The Thames Hub vision is a bold new approach to future infrastructure development in Britain. It brings together rail, freight logistics, aviation, energy and its transmission, flood protection and regional development. It is unique for its scale and strategic cross-sector thinking. Recognising the synergies between these different strands, it reaps the benefits of their integration. It is an opportunity to reassert Britain’s role as an international gateway for people, freight and communications.
The vision includes a new orbital rail link around London, which would connect with a future high-speed rail line from London to the cities of the Midlands and the North, opening up a direct connection to continental Europe. This would create an unrivalled freight distribution network and put Britain at the centre of manufacturing distribution, as well as releasing pressure from roads and commuter services.
A new international airport located in the Thames Estuary on the Isle of Grain would benefit from these new linkages. Establishing the proposed aviation hub in the South East would satisfy the capacity needed today and allow for future expansion, while reducing the environmental and security problems of aircraft over-flying London.
Major new distribution networks for power, utilities and data are needed across the UK, without adding visual clutter to the rural landscape. This is where integration delivers environmental as well as economic benefits. The Spine offers a pioneering new solution, drawing on landscape traditions. It will incorporate data cabling, water and energy distribution routes, integrated with the rail and road network in conduits in the ground, invisible in the landscape, simple to maintain and easy to secure.
A new flood barrier in the Thames Estuary is also a necessity, but has the potential to deliver other comprehensive improvements, while securing London’s future flood protection: it can alleviate housing shortages by creating new flood protected land for residential development; it can provide a platform for an integrated rail and road crossing to open up new trade routes between the UK and Europe; it can generate renewable energy from tidal flows; and it can bridge the Estuary to create a vital new corridor for utilities, communications and data.
London has the highest levels of aircraft based noise pollution in Europe due to a flight pass over the city, to Heathrow airport. The proposed Thames Hub site, in the East of London, would have no flights pass over central London.
Tidal energy from flood barrier will create up to 525 GWh/yr which is sufficient to power 250,000 homes or all the power requirements of the airport. The infrastructure spine will also provide connections for the London Wind Array.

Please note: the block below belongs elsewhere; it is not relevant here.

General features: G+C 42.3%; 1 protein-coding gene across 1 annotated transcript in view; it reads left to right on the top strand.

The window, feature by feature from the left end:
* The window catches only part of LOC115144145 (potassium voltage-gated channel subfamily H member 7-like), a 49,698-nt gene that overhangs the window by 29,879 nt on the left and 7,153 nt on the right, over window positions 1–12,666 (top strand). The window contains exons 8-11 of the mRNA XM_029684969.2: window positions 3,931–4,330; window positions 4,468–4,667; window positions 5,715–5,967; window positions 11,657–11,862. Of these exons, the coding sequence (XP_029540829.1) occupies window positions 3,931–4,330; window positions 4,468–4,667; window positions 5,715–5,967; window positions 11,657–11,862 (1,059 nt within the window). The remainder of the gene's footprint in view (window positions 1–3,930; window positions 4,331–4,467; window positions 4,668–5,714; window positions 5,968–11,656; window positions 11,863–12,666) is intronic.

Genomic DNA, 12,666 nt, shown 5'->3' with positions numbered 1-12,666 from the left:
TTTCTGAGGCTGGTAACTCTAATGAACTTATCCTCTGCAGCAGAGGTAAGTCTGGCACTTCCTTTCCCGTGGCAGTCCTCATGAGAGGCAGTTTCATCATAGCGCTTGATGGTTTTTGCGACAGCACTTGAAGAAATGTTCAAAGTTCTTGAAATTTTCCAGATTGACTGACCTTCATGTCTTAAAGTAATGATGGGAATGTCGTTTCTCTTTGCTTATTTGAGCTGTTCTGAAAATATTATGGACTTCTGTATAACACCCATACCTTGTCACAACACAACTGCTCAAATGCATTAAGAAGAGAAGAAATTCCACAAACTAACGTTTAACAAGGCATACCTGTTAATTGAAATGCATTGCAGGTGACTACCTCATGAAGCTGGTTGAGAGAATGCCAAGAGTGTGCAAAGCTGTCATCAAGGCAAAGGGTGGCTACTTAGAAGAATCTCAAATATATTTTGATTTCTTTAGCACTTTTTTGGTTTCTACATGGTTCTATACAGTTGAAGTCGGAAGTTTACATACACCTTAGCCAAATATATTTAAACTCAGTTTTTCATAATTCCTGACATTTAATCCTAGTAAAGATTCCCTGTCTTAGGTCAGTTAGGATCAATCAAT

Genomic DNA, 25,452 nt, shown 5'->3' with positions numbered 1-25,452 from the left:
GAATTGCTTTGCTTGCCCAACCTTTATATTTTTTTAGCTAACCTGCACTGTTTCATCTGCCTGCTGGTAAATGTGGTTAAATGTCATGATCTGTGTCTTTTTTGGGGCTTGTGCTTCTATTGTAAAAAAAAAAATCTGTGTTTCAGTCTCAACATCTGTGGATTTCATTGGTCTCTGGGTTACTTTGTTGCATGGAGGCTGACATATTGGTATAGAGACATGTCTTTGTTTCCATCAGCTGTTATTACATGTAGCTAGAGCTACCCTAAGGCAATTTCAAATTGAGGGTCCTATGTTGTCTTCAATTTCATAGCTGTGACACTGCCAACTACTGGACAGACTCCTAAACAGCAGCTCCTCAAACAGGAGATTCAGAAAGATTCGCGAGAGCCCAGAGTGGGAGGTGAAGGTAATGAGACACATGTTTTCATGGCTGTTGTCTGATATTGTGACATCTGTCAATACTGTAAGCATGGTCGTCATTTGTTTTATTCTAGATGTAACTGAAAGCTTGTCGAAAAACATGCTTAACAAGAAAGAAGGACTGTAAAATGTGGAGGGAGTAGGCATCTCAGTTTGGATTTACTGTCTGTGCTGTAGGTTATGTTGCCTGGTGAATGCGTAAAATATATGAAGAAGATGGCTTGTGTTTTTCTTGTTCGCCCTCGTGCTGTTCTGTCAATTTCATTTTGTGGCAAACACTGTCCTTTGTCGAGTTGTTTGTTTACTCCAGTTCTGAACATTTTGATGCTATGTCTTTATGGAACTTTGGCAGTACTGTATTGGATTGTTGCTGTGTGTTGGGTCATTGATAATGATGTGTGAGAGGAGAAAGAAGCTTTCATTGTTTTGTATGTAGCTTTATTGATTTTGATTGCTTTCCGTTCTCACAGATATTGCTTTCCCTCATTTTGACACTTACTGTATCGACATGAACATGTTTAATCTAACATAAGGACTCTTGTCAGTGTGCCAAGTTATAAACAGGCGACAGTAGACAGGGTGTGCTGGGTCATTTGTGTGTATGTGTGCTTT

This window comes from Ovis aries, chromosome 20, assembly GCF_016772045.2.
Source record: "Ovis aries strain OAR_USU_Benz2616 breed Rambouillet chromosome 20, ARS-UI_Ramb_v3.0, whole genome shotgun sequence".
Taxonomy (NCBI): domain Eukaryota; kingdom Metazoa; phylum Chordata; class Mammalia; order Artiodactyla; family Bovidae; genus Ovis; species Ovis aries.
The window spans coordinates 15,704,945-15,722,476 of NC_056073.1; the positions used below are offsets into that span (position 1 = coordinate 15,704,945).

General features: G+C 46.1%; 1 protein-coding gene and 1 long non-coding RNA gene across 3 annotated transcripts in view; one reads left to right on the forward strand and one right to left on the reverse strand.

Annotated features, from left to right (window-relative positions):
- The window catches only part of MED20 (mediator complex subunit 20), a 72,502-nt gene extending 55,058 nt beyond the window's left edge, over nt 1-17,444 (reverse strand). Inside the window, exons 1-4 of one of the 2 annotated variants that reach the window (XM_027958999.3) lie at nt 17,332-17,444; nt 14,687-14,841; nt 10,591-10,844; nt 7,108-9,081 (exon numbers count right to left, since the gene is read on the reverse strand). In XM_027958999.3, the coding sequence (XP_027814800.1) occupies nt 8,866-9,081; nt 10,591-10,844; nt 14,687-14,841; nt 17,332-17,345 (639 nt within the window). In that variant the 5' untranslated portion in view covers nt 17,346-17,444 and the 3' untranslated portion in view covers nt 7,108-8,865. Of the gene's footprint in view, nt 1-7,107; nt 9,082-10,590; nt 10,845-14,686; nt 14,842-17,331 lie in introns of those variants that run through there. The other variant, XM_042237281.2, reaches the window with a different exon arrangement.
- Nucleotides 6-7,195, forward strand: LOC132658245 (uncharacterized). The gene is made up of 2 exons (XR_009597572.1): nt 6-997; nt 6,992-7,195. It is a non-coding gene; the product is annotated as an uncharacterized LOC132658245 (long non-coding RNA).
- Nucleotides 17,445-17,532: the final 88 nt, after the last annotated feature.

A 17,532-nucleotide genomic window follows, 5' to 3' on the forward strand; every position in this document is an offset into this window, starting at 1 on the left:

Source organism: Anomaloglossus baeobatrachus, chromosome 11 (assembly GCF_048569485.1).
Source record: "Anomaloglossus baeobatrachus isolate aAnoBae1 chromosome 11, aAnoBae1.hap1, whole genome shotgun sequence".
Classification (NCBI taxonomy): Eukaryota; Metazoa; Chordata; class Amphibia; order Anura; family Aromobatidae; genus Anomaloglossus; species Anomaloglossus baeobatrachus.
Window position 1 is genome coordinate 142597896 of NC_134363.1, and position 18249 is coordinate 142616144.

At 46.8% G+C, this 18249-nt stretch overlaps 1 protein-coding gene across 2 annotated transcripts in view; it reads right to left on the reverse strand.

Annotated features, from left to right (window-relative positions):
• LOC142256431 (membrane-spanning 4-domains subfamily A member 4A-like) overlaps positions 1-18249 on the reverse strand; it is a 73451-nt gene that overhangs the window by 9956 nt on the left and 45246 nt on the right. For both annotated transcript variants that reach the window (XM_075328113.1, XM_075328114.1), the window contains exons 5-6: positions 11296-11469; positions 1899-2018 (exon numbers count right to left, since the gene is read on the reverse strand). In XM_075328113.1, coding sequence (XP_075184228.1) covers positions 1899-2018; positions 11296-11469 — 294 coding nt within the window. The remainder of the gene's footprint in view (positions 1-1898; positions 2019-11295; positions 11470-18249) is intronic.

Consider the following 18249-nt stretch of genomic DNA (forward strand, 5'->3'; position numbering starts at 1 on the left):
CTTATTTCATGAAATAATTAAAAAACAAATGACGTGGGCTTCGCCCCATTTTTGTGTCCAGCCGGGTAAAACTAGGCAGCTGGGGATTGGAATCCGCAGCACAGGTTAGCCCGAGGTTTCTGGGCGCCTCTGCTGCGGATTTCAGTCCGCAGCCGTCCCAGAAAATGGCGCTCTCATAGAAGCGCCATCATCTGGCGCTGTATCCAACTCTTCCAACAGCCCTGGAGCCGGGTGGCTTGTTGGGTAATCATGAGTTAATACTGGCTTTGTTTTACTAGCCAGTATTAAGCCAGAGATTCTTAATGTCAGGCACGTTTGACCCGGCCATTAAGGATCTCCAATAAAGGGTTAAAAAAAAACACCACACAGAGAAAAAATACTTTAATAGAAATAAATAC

The Thames Hub project would help create an energy and information spine for the UK, with the relevant infrastructure embedded within the high speed rail link connecting the airport to the rest of the country.
A new inter-model facility that integrates air, high-speed rail, rail freight and shipping networks. This will improve and streamline, transport both nationally and internationally, and reduce road based freight, with 4,000 fewer lorries per day on the M25.
In combining a number of services within the same framework, the total amount of material can be significantly reduced. The creation of a tidal barrier, that also harnesses tidal energy, and a collection of infrastructure tunnels will use significantly less materials and generate less waste than 3 individual parts.
The flood barrier will provide new flood protection for London, protecting 150% more land than the existing defences, and will also utilise the large and predictable tidal range of the Thames to generate sustainable energy.
The development of a high speed rail network will seek to minimise the impact to the British countryside. 60% of the orbital link around London will be landscaped making it invisible from a distance, and 30% will tunnel under ground. The flood barrier will help to make land prone to flooding available for development to meet the chronic housing shortage in London.
There are a number of listed buildings within the development footprint. Where possible these will be preserved.
In moving flights from Heathrow, the Thames Hub will lead to a 95% reduction in people suffering 57dB or more from aircraft based noise pollution. With a rise in high speed rail and reduction in personal automobile, and road based freight, air quality in and around London will be improved.
The project will help to create tens of thousands of jobs in the East of London. It will also help to protect and enhance the UK's role as a major international transport hub.
The design was born out of the need to accommodate a growing demand for additional transport services, both nationally and internationally. The tidal barrier helps to mitigate the increased risk of flooding from climate change impacts.
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